The Schanfigg valley, shaped by agriculture for thousands of years, was long considered sleepy. Until a small place called Arosa was discovered as a health resort and the canton of Graubünden had a road built to Langwies in 1876, from where guests could hike to Arosa in two and a half hours, up to 1800 meters.
The Schanfiggerstrasse enabled the village to gain momentum as a tourist destination, writes the author Ueli Haldimann in a book contribution on the occasion of the 100th anniversary of the inauguration of the train in 1914. The railway brought further traffic. Thousands of people suffering from tuberculosis came to Arosa every year, where the mountain air was supposed to heal their lungs. The population increased twenty-fold in just one generation.
The railway fever in Arosa was triggered by the construction of the Bernina Railway, which later became world famous, in 1906. The idea of a railway line was also circulating in the Schanfigg valley at the time, writes Haldimann. A complicated undertaking, the train finally had to overcome 1150 meters in altitude.
In March 1910, the Arosa municipal assembly decided to build an electrified narrow-gauge adhesion railway, which would be driven by the static friction of the wheels. 7.6 million francs were earmarked for the construction and two years time. A mammoth project.
Construction work began in August 1912 in order to save time at different points at the same time. However, the building materials could not be brought up by train from the valley as usual. So they mainly used material that the mountain provided along the route. In some places natural stone, higher up debris deposits from the glaciers, which were perfect for concrete production.
That's why the famous Langwieser viaduct is made of concrete. Horse-drawn carriages set off from Chur around 1,000 times to bring iron and cement to the construction site, writes Ueli Haldimann. At that time, the viaduct was considered to be the largest reinforced concrete bridge in the world at a height of 62 meters and a length of 284 meters. A masterpiece of engineering, still an attraction for the canton of Graubünden.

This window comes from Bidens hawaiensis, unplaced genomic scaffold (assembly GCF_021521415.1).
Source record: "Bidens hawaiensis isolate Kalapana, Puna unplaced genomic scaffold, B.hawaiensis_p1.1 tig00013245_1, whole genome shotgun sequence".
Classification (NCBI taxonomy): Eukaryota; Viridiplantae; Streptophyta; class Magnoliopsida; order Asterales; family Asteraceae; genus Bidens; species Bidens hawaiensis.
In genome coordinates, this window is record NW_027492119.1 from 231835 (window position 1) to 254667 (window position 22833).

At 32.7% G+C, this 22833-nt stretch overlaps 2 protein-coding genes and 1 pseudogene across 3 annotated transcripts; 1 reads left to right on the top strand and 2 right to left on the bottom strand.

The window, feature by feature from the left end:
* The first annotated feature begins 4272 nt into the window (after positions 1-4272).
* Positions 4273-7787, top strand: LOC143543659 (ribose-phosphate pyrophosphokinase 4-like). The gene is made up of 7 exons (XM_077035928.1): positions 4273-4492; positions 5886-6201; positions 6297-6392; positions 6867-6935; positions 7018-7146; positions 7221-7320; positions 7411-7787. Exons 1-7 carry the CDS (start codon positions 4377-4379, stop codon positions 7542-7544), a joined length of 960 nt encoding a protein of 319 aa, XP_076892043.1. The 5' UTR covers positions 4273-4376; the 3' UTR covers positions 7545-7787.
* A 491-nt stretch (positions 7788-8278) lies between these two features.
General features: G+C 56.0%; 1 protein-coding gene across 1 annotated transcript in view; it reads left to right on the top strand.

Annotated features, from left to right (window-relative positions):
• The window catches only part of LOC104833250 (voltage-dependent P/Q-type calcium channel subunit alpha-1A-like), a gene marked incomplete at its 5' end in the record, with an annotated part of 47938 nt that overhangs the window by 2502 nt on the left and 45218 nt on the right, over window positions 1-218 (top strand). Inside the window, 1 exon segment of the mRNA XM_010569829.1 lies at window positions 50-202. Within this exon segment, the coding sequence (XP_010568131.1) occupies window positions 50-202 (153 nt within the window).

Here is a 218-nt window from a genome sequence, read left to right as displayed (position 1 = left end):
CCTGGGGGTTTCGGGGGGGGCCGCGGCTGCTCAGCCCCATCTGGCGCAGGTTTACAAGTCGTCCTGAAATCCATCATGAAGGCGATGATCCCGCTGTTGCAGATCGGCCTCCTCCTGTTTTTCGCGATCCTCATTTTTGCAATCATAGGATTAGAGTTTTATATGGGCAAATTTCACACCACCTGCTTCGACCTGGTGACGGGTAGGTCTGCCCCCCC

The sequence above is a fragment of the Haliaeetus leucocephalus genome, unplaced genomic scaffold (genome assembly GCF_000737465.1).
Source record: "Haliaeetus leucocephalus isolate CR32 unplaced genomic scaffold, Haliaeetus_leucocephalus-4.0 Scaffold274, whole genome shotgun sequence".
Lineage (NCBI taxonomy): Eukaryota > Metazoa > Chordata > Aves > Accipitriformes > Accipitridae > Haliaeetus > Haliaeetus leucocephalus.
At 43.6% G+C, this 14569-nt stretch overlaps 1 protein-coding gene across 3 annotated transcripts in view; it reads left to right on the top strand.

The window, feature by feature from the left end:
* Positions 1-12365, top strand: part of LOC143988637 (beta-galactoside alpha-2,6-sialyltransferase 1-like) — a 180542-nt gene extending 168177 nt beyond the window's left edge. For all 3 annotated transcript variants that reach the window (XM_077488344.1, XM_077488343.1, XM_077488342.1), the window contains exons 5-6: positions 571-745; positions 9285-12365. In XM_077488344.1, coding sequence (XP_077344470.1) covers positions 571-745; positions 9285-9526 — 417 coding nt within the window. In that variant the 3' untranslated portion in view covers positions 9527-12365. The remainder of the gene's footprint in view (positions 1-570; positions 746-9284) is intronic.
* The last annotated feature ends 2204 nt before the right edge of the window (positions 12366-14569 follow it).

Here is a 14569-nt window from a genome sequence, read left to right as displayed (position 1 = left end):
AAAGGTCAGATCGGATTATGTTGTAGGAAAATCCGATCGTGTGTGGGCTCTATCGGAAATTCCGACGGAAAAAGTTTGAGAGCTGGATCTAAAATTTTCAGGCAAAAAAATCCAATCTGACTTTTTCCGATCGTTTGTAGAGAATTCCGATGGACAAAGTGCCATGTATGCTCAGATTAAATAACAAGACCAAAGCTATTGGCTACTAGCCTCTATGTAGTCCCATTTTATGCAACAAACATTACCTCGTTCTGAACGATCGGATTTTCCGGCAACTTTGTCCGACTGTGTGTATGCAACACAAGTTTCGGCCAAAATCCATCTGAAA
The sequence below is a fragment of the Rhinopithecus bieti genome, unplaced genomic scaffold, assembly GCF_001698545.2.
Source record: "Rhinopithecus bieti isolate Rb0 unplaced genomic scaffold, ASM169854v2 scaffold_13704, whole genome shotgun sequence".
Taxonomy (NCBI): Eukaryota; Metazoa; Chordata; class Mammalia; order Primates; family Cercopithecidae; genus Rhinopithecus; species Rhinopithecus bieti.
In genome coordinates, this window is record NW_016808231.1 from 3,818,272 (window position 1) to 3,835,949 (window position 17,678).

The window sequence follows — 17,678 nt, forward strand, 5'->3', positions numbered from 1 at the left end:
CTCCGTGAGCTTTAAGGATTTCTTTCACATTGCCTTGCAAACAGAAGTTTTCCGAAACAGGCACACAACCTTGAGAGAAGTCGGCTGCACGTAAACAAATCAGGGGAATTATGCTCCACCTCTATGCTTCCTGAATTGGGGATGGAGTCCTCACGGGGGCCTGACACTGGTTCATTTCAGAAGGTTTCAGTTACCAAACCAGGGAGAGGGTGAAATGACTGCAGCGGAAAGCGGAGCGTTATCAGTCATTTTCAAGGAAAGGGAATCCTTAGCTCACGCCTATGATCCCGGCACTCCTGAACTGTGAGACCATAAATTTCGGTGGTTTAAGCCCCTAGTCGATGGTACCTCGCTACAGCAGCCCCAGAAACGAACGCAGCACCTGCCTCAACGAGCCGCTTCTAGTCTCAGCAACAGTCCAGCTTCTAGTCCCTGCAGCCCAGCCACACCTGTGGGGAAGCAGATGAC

Workers dug 19 tunnels through the rock, totaling nearly a mile and a half. They built 27 stone bridges, three of iron and two of concrete. According to Haldimann, a good 2,000 men are said to have been employed at the time. Almost everything went according to plan.
Only the First World War nobody here had foreseen. Despite the departure of many workers and a lack of building materials, the first car actually drove to Arosa on November 21, 1914, and the line went into operation three weeks later.
At the St. Peter-Molinis train station, a man in an orange jacket and white helmet raises his hand in greeting, Peter Briner waves back. The construction worker's colleagues are repairing a bridge and the rails, there is almost always a construction site along the route. At the beginning of the millennium, they renovated the Langwieser Viaduct over seven years, this year the last tunnel before Arosa.
The station building behind the man in the work jacket is typical for the route. The wood on the facade is dark, the window shutters are red and above the balcony there is a saying: "Do not fear the world, attack bravely." Such sayings adorn the station buildings along the entire route. They come from the construction period of the railway and make it clear which ones spirit of optimism the train brought to Schanfigg.